There’s a kinship among staffers who have worked on Capitol Hill and in national politics that transcends party. This isn’t the cynical bipartisanship of the “No Labels” set, which denies the world and dupes its donors and acts upset when anyone notices. And it’s distinct from the conventional wisdom clubbiness of pundits and journalists and politicians. It’s why, despite myself, I like AshLee Strong and Brendan Buck, who work for Paul Ryan. It’s why I believe Ryan’s supporters are sincere when they point to articles like this one, which speak to Ryan’s decency and conservatism and integrity. I try to keep in mind what someone I despise said recently: “Too often, we judge other groups by their worst examples while judging ourselves by our best intentions.”
I also believe Paul Ryan is a fraud. He was a fraud when he claimed this most recent round of tax cuts would pay for themselves. He was a fraud long before Trump upended our politics, when the math of every budget and proposal he delivered didn’t add up. He was a fraud when he campaigned against deficits amid national crisis only to forget his concerns when the party of the president changed. His great skill has never been policy but rather understanding how the game is played. And he really is good at that.
What I assumed was that Paul Ryan had internalized, consciously or not, a mostly unspoken axiom of conservative politics: given the bias in the media, given the inherent challenge of taking away a government benefit once bestowed, given the lack of imagination and common sense of the cosmopolitan elite, achieving limited government requires hand waving and misdirection. That’s how an admirer can tell us Ryan “believes that the truth matters” even though Ryan is a prolific liar.
But all of this was the substance of the disagreement over Paul Ryan’s politics before the worst person in American public life became the most powerful person in the world. We can debate whether Ryan is a Wonk or a Fraud and we can debate whether or not he is serious or an imitation of serious. I would love for that argument to drive our politics, because I liked our odds, and while it was a tired debate, it still ran like a debate—it squealed and groaned and threw off sparks but the machine could whir and the gears would turn.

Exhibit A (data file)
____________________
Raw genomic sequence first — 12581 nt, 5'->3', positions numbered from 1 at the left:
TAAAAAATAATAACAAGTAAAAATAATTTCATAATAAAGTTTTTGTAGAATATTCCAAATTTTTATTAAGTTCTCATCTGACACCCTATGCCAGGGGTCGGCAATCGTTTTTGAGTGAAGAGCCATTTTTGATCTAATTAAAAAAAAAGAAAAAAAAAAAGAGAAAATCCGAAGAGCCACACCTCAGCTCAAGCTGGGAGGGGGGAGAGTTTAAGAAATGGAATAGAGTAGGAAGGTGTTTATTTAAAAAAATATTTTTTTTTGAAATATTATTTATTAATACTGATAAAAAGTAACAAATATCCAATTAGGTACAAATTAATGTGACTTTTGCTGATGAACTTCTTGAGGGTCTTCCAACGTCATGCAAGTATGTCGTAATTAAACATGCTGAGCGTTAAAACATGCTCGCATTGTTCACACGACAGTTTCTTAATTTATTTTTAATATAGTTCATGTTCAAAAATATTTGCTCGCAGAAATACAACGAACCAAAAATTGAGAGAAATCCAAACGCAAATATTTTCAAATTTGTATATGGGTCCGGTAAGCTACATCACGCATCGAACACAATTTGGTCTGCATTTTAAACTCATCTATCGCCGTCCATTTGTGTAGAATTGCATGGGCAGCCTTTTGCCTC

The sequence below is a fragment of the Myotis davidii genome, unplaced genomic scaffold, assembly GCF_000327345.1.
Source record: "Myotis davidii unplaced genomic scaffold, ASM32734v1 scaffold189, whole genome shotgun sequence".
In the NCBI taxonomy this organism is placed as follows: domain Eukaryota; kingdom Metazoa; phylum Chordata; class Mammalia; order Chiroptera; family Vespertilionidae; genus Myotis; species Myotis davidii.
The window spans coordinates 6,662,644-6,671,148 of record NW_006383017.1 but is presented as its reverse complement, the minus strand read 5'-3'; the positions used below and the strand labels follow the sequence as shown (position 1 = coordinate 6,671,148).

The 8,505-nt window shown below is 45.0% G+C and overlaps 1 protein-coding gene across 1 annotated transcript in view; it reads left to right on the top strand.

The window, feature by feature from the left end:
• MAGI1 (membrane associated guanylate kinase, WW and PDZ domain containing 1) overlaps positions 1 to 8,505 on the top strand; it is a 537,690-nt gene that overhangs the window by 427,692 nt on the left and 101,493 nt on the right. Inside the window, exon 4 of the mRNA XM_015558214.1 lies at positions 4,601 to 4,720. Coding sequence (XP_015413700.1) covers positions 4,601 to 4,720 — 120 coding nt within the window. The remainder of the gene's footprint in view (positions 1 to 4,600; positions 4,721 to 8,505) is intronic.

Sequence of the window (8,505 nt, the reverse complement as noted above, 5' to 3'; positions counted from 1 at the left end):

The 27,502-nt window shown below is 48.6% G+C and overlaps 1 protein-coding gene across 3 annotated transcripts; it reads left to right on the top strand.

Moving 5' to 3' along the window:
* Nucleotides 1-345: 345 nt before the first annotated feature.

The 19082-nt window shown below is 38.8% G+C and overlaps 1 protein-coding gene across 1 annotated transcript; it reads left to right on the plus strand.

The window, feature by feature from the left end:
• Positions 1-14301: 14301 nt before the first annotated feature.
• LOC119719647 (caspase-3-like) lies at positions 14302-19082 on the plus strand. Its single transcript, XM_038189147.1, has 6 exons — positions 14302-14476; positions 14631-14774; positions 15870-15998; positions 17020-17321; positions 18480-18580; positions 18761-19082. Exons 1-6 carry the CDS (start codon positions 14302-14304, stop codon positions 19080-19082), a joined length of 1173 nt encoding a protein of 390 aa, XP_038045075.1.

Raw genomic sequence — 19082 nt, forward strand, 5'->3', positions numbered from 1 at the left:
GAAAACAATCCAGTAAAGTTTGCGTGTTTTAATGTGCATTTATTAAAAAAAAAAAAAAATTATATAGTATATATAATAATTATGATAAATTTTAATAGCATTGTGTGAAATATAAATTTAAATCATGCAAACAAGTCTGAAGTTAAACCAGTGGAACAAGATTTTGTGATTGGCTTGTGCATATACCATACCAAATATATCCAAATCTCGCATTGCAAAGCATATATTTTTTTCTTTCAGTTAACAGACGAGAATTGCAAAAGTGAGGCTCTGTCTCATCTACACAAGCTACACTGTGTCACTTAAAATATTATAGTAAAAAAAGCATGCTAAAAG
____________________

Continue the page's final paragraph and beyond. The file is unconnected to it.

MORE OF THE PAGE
Anyway, there ought to be a word for when someone you don’t trust, someone you view as a fraud, still manages to break your heart. Because I believed that Paul Ryan’s deceit was limited and ideological—I believed that he was the decent person his admirers claimed. That he was blinkered by his worldview, that he was another victim of Upton Sinclair, that he was wrong and dangerous and unexamined in the way a lot of ambitious politicians are, that he was an opponent who loved this country even though he would do great damage to it. It’s why, when I wrote in 2015 about the dreaded possibility of Trump winning, I imagined people like Paul Ryan actually showing integrity and courage. I couldn’t foresee that he’d hold his tongue, make a joke of ignoring the president, look past abuses and corruption and indignity after indignity just to pass a corporate tax cut. That he’d side with a hack undermining the rule of law. That he’d say in an interview that he’s “very happy,” because Trump—a bumbling and embarrassing racist who sows division and viciousness every single day— “is giving us the kind of leadership we need to get this country back on the right track.”
As much as I am a partisan, I thought better of Paul Ryan. I was naïve about just how far the Republican party had fallen. I expected more. I was foolish enough to expect patriotism. Yes, Ryan’s supporters and staffers will say he was in a tough spot, that the alternative would be worse, that he was balancing competing interests, that he’d face a revolt in his caucus, that he did his best. His best was not good enough. His personal decency was worthless to us. Paul Ryan’s legacy is debt and chaos. He let his country down. Good riddance.